A community group felt like it had been 'kicked in the teeth' after plans to bid for lottery funding to restore an East London park were shelved ten years ago this week.

Months of hard work has been wasted after a decision not to press ahead with the restoration of an ‘at-risk’ historic park, according to a community group.

The City of London Corporation (CLC) has ditched a plan to bid this year for heritage lottery funds to restore Wanstead Park due to fears over the long-term cost.

The Wanstead Parklands Community Project has been heavily involved in preparing a conservation statement for the bid, a process which cost £40,000.

The group’s Ralph Potter said: “This announcement feels like a real kick in the teeth – especially given the huge local interest this project has generated.

“They’re embarrassed about it being on the at-risk register but perhaps they don’t want to set a precedent of one area getting special treatment.”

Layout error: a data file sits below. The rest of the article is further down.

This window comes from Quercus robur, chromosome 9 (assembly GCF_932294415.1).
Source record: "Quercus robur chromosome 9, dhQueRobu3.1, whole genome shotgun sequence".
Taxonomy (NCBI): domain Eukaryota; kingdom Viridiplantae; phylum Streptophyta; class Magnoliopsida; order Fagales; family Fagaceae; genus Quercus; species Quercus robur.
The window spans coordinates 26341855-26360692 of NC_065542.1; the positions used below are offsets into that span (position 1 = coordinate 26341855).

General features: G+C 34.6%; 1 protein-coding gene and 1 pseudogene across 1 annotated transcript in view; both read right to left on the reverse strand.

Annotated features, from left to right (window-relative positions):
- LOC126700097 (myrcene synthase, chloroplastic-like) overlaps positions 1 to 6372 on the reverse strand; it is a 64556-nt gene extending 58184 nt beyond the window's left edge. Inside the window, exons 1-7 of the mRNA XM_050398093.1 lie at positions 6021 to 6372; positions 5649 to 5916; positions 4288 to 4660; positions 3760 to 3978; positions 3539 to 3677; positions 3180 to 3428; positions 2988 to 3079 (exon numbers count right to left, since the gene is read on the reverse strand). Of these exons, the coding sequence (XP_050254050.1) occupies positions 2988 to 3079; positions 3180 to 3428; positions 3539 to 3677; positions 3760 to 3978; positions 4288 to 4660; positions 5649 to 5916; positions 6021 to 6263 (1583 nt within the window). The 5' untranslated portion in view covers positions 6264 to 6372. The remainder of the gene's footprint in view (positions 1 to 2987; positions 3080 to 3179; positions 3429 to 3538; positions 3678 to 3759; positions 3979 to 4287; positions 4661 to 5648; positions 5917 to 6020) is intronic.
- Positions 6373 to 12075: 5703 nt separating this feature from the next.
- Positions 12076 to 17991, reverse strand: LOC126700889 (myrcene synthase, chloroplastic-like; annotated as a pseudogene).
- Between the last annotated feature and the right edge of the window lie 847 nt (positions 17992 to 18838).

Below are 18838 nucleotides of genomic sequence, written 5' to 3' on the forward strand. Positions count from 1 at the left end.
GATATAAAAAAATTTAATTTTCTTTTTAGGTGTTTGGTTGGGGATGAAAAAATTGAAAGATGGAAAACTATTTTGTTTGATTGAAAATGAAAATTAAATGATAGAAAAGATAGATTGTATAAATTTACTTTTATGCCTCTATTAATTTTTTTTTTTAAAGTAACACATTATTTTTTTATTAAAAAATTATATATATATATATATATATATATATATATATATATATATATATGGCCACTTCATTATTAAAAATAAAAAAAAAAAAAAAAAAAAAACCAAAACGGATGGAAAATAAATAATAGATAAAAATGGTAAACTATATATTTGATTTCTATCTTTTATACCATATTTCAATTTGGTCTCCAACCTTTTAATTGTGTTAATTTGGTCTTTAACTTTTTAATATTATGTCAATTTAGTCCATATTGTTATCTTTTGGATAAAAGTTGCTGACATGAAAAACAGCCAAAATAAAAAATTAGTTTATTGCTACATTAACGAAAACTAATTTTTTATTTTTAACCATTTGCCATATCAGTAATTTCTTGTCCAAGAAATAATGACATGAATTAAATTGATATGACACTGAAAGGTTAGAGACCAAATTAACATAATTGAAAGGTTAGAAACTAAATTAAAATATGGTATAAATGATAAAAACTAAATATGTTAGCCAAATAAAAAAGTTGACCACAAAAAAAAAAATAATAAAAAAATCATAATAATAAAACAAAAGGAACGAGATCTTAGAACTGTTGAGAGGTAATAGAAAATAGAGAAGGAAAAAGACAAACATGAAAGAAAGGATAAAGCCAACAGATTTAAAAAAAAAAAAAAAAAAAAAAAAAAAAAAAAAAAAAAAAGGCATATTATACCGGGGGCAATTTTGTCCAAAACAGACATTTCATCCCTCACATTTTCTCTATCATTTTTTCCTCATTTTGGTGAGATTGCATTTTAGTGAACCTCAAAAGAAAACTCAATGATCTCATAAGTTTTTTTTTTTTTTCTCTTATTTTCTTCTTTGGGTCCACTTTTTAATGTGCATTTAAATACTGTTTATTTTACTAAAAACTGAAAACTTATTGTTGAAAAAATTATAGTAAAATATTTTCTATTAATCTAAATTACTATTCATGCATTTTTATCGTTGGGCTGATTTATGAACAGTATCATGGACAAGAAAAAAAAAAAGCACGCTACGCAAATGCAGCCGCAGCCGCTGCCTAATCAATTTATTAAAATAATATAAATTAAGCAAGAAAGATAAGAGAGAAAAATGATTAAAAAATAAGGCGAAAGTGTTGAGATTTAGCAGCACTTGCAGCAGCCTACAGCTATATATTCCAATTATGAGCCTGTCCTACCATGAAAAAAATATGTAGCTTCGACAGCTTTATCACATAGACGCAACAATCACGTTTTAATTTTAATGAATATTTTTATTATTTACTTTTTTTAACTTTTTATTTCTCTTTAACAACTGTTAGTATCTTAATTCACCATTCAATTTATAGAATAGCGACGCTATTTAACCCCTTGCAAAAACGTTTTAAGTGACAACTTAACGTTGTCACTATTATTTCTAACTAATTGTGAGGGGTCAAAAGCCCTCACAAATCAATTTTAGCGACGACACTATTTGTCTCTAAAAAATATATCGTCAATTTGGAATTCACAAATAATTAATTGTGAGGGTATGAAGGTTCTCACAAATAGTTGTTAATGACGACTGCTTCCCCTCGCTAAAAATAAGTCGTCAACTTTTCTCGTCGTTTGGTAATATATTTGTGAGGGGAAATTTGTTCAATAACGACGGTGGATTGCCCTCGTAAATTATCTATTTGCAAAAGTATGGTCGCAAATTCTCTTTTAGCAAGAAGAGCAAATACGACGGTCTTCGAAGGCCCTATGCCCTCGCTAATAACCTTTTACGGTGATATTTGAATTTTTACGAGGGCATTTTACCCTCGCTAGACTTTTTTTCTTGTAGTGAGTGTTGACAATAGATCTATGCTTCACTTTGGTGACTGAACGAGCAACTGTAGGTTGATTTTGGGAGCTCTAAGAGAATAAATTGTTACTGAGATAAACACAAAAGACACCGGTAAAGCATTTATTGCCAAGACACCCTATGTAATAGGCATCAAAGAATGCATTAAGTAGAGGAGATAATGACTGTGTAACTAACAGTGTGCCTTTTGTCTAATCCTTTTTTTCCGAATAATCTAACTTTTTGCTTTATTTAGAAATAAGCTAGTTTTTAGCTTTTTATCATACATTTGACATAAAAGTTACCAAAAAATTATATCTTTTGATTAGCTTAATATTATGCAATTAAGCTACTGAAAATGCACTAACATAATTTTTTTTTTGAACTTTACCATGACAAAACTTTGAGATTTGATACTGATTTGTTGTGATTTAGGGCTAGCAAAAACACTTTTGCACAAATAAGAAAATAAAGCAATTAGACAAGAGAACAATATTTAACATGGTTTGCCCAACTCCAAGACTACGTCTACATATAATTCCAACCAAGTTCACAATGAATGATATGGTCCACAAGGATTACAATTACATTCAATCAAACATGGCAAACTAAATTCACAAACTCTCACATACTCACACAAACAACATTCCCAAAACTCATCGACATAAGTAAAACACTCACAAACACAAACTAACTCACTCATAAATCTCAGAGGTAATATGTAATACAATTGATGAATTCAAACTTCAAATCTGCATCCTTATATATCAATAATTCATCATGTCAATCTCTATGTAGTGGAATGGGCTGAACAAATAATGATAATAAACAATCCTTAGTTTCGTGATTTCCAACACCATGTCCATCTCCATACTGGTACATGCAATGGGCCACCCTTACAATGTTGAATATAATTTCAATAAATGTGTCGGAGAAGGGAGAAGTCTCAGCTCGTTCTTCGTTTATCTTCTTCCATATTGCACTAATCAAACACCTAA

Mr Potter questioned CLC’s financial concerns, saying it always knew about the funding arrangements, while the heritage grant would cover 90 per cent of the restoration costs.

The project’s honorary secretary, Richard Arnopp, said: “We’re left just completely up in the air over this.

“Everybody has thrown themselves into this process over a period of many months and we did everything we could to assist.”

It was hoped the cash would pay for the restoration the 18th century Grotto and Temple.

Repairs to the lakes and the park’s many ornaments were also planned.

The park is on English Heritage's at-risk register, which includes important sites in danger of neglect, decay or demolition.

Epping Forest Superintendent Paul Thomson said: “The report requires further work to fully brief the relevant City of London committees on the substantial projected costs.”

A spokeswoman added: "Our bid for Wanstead Park will not be a rapid process because we want to get it right. One of the challenges is that it requires a coalition of four landowners.

"The conservation statement has helped us establish a direction, with experts' comments on areas such as the grotto, ecology and hydrology.

"This piece of work is a stepping stone for the Conservation Management Plan which is necessary for a funding bid. We are definitely looking into securing further funding in the future. Further public consultations are already being planned for the summer."

The deadline for the next round of bidding is February 2012.